Nobody does weird cars like the French.
They were selling oddballs like the fantastic Citroën C6 up until just two years ago, so no wonder they have plenty of weird cars in their past as well to choose from.
What would remain a concept car anywhere else usually makes it into production in France. That's also why PSA is on the edge financially, but who cares as long as they sell a family car that's light and squashy?
Suggested By: RazoE, Photo Credit: AP Images
They cost about 30% more and weighed about 700lbs more than a similarly engined contemporary 206, which was better looking, more enjoyable to drive, and offered more interior space.
The older Renault 5 Sport with its turbo rear-drive setup was crazy, but so was everything else in the eighties.
Turning the Clio into a mid-engined widow maker twenty years later was something no bean counter could see coming.
It has three seats next to each other, but the scariest thing about Matra's last sports car is that I could totally afford to buy one. DownTheLiffeyOnADonut:
Matra Murena, last of the Matra three seaters. I nearly bought one of these, but ended up getting an X1/9 instead because I (hilariously) thought it would be less trouble.
The CD was developed to be a testbed for the company's air-cooled flat-two and streamlined fiberglass bodies, but it also won the 'Index of Performace' class at the 1962 24 Hours of Le Mans, so they put it into limited production.
92 were made before Citroën bought up the rest of Panhard.
Suggested By: $kaycog, Photo Credit: Wikimedia Commons
If you want four-wheel drive, you need a dual engine setup. Those are the rules in France. Fl1ngstam:
4WD, due to having a second engine in the back. Is this the only twin-engined car made available to the public (and not just the output of a fevered individual or prototyping division)? Note the fuel tank positioned under the front seats, with the filler cap poking through the driver's (suicide!) door.
Suggested By: Fl1ngstam, Photo Credit: Citroën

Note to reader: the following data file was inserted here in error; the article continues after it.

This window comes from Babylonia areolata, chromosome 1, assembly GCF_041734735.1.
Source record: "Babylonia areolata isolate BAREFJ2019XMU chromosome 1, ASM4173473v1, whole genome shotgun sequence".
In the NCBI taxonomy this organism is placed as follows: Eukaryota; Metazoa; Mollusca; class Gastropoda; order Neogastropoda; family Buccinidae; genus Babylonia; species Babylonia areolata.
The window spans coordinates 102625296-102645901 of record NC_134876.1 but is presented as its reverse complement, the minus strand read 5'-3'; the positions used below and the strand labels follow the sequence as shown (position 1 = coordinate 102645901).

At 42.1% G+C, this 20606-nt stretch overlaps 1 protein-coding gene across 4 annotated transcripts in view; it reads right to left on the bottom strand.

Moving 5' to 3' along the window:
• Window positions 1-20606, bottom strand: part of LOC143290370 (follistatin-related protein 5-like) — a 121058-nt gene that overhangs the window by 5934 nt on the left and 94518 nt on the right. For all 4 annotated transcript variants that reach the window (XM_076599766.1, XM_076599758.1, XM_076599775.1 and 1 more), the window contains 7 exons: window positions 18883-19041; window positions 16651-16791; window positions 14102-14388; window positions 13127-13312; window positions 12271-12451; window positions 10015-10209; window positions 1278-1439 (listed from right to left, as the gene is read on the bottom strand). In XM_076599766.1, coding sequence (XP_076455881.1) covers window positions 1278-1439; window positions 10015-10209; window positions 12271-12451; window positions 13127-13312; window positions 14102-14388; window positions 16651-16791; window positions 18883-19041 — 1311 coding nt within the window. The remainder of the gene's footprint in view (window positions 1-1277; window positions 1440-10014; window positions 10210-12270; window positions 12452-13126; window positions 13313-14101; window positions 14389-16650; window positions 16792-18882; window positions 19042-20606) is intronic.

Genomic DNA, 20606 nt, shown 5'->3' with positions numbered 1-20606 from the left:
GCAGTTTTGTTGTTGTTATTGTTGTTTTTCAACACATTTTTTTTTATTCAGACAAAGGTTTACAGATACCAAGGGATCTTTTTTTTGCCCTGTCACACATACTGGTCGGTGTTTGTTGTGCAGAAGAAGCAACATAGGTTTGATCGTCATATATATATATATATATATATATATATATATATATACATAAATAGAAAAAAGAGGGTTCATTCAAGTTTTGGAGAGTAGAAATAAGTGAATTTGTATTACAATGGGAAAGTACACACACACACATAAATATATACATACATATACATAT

For quite a while, I thought the Renault Twizy was a joke, but the last time I was in London, I've seen two in action. If these actually sell, consider my mind blown.
An MPV coupe with a clever door mechanism made by the same people who gave Jackie Stewart a Formula-1 championship. The Avantime was Matra's last car.
Talk about nose heavy! Patrick Frawley:
For its time, Nicholas-Joseph Cugnot's Fardier was totally bizarre. It was a big, ungainly three-wheeler. Propulsion was by a steam-fed piston-and-ratchet arrangement with the steam kettle hanging off the front. Handling balance was terrible, and reported reliability makes mid-Seventies Lucas components look great in comparison.
All this in 1771 - five years before the Declaration of Independence.
Beyond weird - and beyond revolutionary.
Suggested By: Patrick Frawley, Photo Credit: Wikipedia
Test mules are usually pretty weird, but Michelin's dual Chevy V8 powered ten-wheeled monster DS from 1972 is beyond where no man has gone before.
The French built it to test truck tires, and so while one of the 350 cubic inch engines sent their power to the rear three axles, the other was rolling the mid-mounted test subject. The ten-ton laboratory could reach speeds up to 100 mph.
Suggested By: Autolegend86
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Top Photo Credit: Michelin